Another name that keeps popping up in recent weeks has been R. Matthew Van Sickle (a.k.a. Ross Matthew Van Sickle) of Van Sickle Law, PC in North Carolina.  His website is http://mattvansicklelaw.com/ and it lists an expertise in “Construction Law, Civil Litigation, Employment Law, Insurance Coverage/Defense, and Mediation” (and no doubt, soon his website will be updated to state that he is knowledgeable in intellectual property matters, copyright infringement matters, and federal practice.) At least plaintiff / copyright troll attorneys Josh Wyde and Gary Fischman (AFAIK) are knowledgeable in this area of law.

So… who is behind these lawsuits?  Is it Voltage Pictures, Inc.?  Someone affiliated with Carl Crowell? Guardaley / IPP?  Again, do you care??

So I digress.  I.T. Productions, LLC has convinced the judges of the various courts to rubber stamp the authorization for them to conduct what is called ‘expedited discovery.’  What this means is that they are now permitted to send a subpoena to the various ISPs (e.g., Comcast, CenturyLink, AT&T, etc.), and force them to disclose the identity of the ten or so John Doe Defendants who are accused of copyright infringement from the download of their film.

The I.T. Productions, LLC lawsuit is suing for the download of the “I.T.” movie starring Pierce Brosnan.  The concept of the movie is pretty cool — innovative owner of an enterprising company is flying high until his daughter gets stalked by one of his information technology (IT) guys, who uses every technological facet to attack them.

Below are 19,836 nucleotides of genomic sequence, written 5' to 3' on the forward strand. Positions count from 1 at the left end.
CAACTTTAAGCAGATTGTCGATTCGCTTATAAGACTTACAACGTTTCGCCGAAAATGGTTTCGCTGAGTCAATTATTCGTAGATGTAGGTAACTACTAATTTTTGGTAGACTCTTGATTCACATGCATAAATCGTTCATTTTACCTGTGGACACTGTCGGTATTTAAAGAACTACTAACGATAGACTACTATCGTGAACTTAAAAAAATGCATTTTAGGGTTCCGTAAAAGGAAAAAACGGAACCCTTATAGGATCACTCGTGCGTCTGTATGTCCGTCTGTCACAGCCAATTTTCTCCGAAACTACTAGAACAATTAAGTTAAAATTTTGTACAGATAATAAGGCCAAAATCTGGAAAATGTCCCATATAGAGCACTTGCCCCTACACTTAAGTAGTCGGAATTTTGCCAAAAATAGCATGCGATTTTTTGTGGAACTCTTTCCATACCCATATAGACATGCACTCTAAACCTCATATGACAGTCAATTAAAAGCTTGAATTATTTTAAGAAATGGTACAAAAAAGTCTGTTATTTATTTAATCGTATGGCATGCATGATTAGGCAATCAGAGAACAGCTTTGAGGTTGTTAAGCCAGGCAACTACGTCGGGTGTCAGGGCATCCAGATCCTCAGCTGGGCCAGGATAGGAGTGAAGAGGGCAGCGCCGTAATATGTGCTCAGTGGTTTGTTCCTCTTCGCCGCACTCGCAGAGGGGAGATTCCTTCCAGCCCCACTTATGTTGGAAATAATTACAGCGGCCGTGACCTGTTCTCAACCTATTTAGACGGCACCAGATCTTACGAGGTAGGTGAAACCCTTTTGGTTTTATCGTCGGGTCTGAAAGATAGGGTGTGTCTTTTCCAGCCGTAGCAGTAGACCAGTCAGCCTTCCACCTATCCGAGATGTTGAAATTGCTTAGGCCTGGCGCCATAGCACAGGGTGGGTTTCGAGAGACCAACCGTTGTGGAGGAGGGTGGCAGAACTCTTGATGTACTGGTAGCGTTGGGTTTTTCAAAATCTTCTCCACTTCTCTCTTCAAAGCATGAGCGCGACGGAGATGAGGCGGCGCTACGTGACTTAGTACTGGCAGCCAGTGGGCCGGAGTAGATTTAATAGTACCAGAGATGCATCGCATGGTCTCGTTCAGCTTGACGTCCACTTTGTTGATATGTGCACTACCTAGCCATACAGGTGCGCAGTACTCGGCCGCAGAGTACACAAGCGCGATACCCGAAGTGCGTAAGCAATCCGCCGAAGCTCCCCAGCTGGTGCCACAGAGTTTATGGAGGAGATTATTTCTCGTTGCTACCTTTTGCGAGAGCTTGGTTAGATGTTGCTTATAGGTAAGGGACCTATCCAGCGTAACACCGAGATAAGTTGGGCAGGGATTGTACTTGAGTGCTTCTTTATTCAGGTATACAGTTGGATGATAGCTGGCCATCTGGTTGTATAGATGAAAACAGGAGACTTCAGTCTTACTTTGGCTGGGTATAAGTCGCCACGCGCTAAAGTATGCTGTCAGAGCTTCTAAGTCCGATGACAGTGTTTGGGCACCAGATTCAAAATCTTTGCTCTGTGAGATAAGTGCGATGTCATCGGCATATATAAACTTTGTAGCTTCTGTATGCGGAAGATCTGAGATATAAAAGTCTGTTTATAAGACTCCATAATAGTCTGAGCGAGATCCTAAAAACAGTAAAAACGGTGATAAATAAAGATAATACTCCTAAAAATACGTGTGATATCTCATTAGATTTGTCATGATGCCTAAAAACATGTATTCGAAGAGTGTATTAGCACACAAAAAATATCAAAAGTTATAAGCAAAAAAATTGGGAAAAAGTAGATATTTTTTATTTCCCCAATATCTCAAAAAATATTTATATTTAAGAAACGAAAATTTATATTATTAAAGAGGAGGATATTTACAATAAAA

Unfortunately, as cool as the movie sounds, IMDb gave it only 5.4 or 10 stars, which means that the movie was a flopper.  It’s too bad; I liked the concept of the movie.

So why did I spend all this time linking this I.T. Productions case to the Cook Productions case, the ME2 Productions case, and the others?  To show that there is a decrepit and sinister entity behind the scene who has likely now set up the entity called “I.T. Productions, LLC” for the purpose of suing downloaders across the U.S. for copyright infringement.

However, as terrible as this sounds, the benefit to the John Doe Defendant reading this article is that you can begin to draw lines and conclusions from one lawsuit (e.g., the ME2 lawsuits) to understand how the plaintiff attorneys will act in these lawsuits.

Honestly, I think I understand now why this movie is called “I.T.”  It really stands for “I Troll.”

As always, I hope this article has been of assistance to you.

For an analysis of the other I.T. Productions, LLC bittorrent-based cases filed across the US, click here.

RECENT CASE HISTORY OF THE I.T. PRODUCTIONS, LLC CASES:

Cases now filed in the Texas Southern District Court:
Attorney: Gary Fischman (Fischman Law PLLC)

I.T. Productions, LLC v. DOES (Case No. 4:17-cv-00597)

Cases filed in the Colorado District Court:
I.T. Productions, LLC v. Does 1-7 (Case No. 1:17-cv-00468)
I.T. Productions, LLC v. John Doe 1 et al (Case No. 1:16-cv-02979)
I.T. Productions, LLC v. John Doe 1 et al (Case No. 1:16-cv-02998)
I.T. Productions, LLC v. John Doe 1 et al (Case No. 1:16-cv-03009)
I.T. Productions, LLC v. John Doe 1 et al (Case No. 1:16-cv-03058)
I.T. Productions, LLC v. John Doe 1-20 (Case No. 1:16-cv-03064)
I.T. Productions, LLC v. John Does 1-30 (Case No. 1:16-cv-03089)
I.T. Productions, LLC v. John Does 1-12 (Case No. 1:16-cv-03132)